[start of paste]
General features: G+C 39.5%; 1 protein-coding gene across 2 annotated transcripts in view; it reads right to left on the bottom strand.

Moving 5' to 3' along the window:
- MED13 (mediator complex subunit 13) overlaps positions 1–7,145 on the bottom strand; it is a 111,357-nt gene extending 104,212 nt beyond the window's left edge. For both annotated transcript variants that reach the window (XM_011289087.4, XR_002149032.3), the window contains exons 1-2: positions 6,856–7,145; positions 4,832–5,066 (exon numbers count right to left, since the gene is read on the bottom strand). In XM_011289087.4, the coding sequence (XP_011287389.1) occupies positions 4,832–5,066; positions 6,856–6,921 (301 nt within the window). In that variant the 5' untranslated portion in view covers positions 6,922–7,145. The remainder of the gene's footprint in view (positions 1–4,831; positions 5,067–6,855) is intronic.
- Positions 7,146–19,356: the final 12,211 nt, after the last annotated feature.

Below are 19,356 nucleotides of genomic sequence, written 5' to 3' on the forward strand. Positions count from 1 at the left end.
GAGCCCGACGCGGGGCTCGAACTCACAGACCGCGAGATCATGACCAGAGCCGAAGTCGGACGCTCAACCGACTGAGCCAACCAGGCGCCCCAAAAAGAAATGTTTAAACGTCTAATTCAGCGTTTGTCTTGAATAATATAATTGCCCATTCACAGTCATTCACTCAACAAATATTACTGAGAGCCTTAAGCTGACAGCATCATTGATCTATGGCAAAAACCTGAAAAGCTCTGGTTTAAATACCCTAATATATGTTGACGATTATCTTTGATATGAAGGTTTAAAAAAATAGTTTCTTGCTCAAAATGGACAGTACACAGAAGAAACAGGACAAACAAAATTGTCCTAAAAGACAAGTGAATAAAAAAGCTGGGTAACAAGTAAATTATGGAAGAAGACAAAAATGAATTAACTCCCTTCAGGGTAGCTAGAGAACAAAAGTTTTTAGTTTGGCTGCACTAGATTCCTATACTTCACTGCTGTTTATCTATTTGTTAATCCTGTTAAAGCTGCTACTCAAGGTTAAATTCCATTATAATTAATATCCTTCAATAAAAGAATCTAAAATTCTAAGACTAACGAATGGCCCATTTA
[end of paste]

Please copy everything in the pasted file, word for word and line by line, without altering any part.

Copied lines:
General features: G+C 39.5%; 1 protein-coding gene across 2 annotated transcripts in view; it reads right to left on the bottom strand.

Moving 5' to 3' along the window:
- MED13 (mediator complex subunit 13) overlaps positions 1–7,145 on the bottom strand; it is a 111,357-nt gene extending 104,212 nt beyond the window's left edge. For both annotated transcript variants that reach the window (XM_011289087.4, XR_002149032.3), the window contains exons 1-2: positions 6,856–7,145; positions 4,832–5,066 (exon numbers count right to left, since the gene is read on the bottom strand). In XM_011289087.4, the coding sequence (XP_011287389.1) occupies positions 4,832–5,066; positions 6,856–6,921 (301 nt within the window). In that variant the 5' untranslated portion in view covers positions 6,922–7,145. The remainder of the gene's footprint in view (positions 1–4,831; positions 5,067–6,855) is intronic.
- Positions 7,146–19,356: the final 12,211 nt, after the last annotated feature.

Below are 19,356 nucleotides of genomic sequence, written 5' to 3' on the forward strand. Positions count from 1 at the left end.
GAGCCCGACGCGGGGCTCGAACTCACAGACCGCGAGATCATGACCAGAGCCGAAGTCGGACGCTCAACCGACTGAGCCAACCAGGCGCCCCAAAAAGAAATGTTTAAACGTCTAATTCAGCGTTTGTCTTGAATAATATAATTGCCCATTCACAGTCATTCACTCAACAAATATTACTGAGAGCCTTAAGCTGACAGCATCATTGATCTATGGCAAAAACCTGAAAAGCTCTGGTTTAAATACCCTAATATATGTTGACGATTATCTTTGATATGAAGGTTTAAAAAAATAGTTTCTTGCTCAAAATGGACAGTACACAGAAGAAACAGGACAAACAAAATTGTCCTAAAAGACAAGTGAATAAAAAAGCTGGGTAACAAGTAAATTATGGAAGAAGACAAAAATGAATTAACTCCCTTCAGGGTAGCTAGAGAACAAAAGTTTTTAGTTTGGCTGCACTAGATTCCTATACTTCACTGCTGTTTATCTATTTGTTAATCCTGTTAAAGCTGCTACTCAAGGTTAAATTCCATTATAATTAATATCCTTCAATAAAAGAATCTAAAATTCTAAGACTAACGAATGGCCCATTTA